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Heat Pumps in Michigan Winters.

Doug Houseman's picture
Visionary and innovator in the utility industry and grid modernization Burns & McDonnell

I have a broad background in utilities and energy. I worked for Capgemini in the Energy Practice for more than 15 years. During that time I rose to the position of CTO of the 12,000 person...

  • Member since 2017
  • 253 items added with 90,950 views
  • Feb 3, 2022

Arctic heat pumps and closed loop geothermal should be the only heat pumps sold in the state of Michigan. 

In Marquette the average temperature is 20° in Dec; 15° in Jan; and 17 °in Feb. Nov & April in the 30s and March the mid-20s. Standard heat pumps end up using their back up electrical elements at these temperatures. Using as much energy as a furnace.

In Detroit Dec, Jan, and Feb average temps are still below freezing, March, April and Nov would offer a COP of about 2 (50% less energy).

With an Arctic unit, In Marquette the COP is above 2 (except for very cold nights) and reach 3 (67% savings) when the temperature was over freezing. In Detroit, COP would remain above 2.5 (with exceptions).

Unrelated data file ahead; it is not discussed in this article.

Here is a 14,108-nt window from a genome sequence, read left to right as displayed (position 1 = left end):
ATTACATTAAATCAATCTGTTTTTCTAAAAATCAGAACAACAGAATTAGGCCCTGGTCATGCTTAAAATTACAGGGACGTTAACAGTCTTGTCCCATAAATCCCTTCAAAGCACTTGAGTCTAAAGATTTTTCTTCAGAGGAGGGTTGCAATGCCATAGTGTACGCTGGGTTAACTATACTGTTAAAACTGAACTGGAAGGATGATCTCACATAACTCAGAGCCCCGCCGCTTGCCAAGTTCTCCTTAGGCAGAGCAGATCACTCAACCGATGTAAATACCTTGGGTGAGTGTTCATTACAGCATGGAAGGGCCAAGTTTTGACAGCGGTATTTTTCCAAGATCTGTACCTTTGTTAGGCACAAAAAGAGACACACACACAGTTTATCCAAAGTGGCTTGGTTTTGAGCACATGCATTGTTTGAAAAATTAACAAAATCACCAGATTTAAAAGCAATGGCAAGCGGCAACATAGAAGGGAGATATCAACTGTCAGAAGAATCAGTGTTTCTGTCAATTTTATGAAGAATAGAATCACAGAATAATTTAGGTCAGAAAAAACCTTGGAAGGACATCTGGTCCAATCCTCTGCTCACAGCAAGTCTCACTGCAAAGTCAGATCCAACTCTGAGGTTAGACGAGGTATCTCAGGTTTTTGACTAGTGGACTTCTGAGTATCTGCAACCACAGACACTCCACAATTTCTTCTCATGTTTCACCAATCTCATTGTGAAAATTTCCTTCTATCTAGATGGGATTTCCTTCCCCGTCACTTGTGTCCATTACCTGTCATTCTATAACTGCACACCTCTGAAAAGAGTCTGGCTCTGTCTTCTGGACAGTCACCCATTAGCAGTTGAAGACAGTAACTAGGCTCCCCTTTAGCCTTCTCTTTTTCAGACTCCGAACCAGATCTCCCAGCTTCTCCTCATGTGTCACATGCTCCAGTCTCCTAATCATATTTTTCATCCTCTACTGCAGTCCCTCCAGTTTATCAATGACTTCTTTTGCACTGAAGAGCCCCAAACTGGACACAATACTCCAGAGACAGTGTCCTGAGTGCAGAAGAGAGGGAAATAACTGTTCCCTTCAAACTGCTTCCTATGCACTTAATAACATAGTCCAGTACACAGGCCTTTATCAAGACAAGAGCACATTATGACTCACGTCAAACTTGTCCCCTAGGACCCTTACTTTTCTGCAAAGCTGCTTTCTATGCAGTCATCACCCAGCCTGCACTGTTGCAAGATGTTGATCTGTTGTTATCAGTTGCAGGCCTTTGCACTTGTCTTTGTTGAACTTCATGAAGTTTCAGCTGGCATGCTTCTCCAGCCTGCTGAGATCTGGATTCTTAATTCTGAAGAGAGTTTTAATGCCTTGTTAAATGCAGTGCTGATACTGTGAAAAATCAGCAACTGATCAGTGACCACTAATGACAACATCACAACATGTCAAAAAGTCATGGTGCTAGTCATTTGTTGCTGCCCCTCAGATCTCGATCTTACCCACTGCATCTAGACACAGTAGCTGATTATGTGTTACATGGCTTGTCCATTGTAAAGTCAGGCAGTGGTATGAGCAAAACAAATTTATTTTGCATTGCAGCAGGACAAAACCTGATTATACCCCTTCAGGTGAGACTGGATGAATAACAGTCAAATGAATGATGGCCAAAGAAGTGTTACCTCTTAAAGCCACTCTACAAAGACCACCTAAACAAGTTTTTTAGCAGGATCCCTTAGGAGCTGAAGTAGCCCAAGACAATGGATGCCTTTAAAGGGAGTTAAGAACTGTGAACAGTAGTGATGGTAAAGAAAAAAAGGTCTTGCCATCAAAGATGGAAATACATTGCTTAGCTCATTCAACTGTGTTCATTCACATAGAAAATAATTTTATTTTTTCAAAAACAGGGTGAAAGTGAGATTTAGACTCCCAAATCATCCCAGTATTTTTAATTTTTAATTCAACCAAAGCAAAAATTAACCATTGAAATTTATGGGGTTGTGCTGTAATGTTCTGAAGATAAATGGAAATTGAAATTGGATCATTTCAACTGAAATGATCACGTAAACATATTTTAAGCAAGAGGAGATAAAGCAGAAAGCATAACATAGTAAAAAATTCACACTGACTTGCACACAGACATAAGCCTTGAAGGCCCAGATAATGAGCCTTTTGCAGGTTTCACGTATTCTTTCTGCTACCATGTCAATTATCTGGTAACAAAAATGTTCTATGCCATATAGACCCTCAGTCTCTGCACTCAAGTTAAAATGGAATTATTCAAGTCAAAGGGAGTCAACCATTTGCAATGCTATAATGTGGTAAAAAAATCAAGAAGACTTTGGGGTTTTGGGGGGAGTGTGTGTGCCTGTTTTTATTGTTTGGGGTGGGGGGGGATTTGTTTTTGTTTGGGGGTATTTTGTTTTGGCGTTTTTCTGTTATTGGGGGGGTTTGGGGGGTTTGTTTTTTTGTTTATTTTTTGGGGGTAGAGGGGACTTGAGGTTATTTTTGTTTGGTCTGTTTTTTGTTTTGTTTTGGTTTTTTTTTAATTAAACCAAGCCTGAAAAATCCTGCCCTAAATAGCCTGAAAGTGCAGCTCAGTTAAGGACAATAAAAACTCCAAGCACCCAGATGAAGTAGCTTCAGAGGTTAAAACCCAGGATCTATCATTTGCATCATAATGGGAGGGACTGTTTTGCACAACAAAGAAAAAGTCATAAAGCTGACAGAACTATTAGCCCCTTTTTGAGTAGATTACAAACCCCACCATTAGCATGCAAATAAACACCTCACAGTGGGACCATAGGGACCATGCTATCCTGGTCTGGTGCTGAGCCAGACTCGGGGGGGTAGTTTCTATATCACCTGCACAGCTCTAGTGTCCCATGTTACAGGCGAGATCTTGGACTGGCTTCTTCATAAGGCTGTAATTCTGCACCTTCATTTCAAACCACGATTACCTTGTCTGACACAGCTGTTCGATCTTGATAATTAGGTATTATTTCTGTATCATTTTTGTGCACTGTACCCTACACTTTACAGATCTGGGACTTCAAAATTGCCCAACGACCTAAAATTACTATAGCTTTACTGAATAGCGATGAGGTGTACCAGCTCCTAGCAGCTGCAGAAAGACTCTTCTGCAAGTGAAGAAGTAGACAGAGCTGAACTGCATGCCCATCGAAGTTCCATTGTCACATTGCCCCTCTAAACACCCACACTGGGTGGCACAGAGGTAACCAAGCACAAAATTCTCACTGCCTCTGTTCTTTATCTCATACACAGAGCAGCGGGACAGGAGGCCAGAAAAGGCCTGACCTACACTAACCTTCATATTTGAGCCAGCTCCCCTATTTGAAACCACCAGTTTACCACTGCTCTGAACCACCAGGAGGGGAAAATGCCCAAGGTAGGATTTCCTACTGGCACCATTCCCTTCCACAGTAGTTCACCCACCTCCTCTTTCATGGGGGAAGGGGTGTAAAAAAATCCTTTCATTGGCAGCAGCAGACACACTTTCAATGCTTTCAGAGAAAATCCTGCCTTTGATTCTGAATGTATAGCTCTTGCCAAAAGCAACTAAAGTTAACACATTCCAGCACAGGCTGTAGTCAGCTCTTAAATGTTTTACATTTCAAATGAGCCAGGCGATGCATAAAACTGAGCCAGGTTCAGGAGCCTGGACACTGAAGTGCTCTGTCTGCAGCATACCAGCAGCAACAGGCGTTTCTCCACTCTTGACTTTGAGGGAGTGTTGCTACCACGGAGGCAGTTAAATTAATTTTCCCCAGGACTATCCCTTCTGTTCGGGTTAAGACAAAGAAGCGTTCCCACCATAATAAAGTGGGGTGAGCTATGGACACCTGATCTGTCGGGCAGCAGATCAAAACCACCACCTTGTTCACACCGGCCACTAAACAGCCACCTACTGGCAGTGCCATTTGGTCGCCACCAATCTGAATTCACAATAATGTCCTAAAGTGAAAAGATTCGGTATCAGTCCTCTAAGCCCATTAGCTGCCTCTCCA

With a closed loop geothermal system that is designed for cold weather, the COP in both cities would remain above 3, again with exceptions.

In the summer the newest heat pumps have a COP of 4 or better for A/C.

In December in Marquette solar produces 4 percent of its annual output (45 of 1228 KWH) [NREL] and in Detroit December is about 4.5% of annual use. 

By contrast in Dec residential load is almost 9% of electricity, and 15% of natural gas annual use.

Winter should be our concern when planning for the future. 

How do we fix this mismatch?


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Doug Houseman's picture
Thank Doug for the Post!
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